Since Docker was announced there have been a lot of discussions about where Docker fits with configuration management tools like Puppet and Chef. I spent a bit of time this week thinking about scenarios, images, management tooling and talking to people about how they use Docker, either with or without configuration management tools. I didn’t learn any startling insights but I did decide that, like most aspects of the domain, there is a lot of room for a lot of tools.
Docker is first and foremost an image building and management solution. One of the largest objections to the “golden image” model is that you end up with image sprawl: large numbers of (deployed) complex images in varying states of versioning. You create randomness and exacerbate entropy in your environment as your image use grows. Images also tend to be heavy and unwieldy. This often forces manual change or layers of deviation and unmanaged configuration on top of images because the underlying images lack appropriate flexibility.
Compared to traditional image models Docker is a lot more lightweight: images are layered and you can quickly iterate on them. There is some legitimate argument to suggest that these attributes alleviate many of the management problems traditional images present. It is not immediately clear though that this alleviation represents the ability to totally replace or supplant configuration management tools. There is amazing power and control to be gained through the idempotence and introspection that configuration management tools can provide. And Docker itself still needs to be installed, managed and deployed on a host. That host also needs to be managed. In turn Docker containers may need be to be orchestrated, managed and deployed. Often in conjunction with external services and tools. All capabilities that configuration management tools are excellent in providing.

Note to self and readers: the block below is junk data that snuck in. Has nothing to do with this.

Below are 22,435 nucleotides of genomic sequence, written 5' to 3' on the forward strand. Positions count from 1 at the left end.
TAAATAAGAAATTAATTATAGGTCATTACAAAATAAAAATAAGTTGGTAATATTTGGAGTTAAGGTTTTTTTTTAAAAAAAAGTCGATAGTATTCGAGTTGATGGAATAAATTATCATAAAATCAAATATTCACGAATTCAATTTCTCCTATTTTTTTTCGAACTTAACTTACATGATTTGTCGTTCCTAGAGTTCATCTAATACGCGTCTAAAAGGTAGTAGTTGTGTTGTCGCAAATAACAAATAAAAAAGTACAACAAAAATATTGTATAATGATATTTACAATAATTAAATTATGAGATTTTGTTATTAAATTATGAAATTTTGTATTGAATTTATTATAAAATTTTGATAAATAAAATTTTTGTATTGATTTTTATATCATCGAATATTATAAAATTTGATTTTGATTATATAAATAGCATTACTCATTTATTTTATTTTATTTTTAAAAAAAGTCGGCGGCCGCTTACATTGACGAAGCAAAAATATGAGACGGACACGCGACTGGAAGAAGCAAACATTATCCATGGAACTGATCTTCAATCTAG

It is also apparent that Docker represents (or perhaps more accurately encourages) some different behaviors for hosts, applications and services: short-lived, disposable, and which more often than not focus on single services being provided in a container. These behaviors do not lend themselves or resonate strongly with the need for configuration management tools. With these behaviors you are rarely concerned with long-term management of state, entropy is less of a concern because containers rarely live long enough for it to be, and the recreation of state may often be cheaper than the remediation of state.
But I don’t believe all infrastructure can be represented with these behaviors. Much of it can, and perhaps in future more of it will be, but it’s not exclusive and will likely exist alongside more traditional infrastructure deployment.1 The long-lived host, perhaps also the host that needs to run on physical hardware, still has a role in many organizations.2 I’m also starting to see Cloud and virtual machine consumers, especially some of those on Amazon, with long-running instances whose uptime is measured closer to the traditional physical hosts they used to operate.3 As a result of these diverse management needs, and combined with the need to manage Docker itself, I think we’ll see both Docker and configuration management tools being deployed in the majority of organizations. Indeed I can see the potential for some incredibly powerful deployments tools that combine containers, configuration management, continuous integration, continuous delivery and service orchestration.4
Disclosure: I was an employee of Puppet Labs and have a financial stake in the company. I am also working on a book about Docker.
I am conscious that much of this is true and still much debated and/or whitewashed for the Cloud v. Not-Cloud argument too. ↩︎
Also open are questions of performance. Can containers, even massed at scale, provide sufficient or equivalent performance? ↩︎
Some of this is undoubtedly a failure to change process or culture in response to a change in technology. ↩︎
If you’re interested in building that tool then ping me. :) ↩︎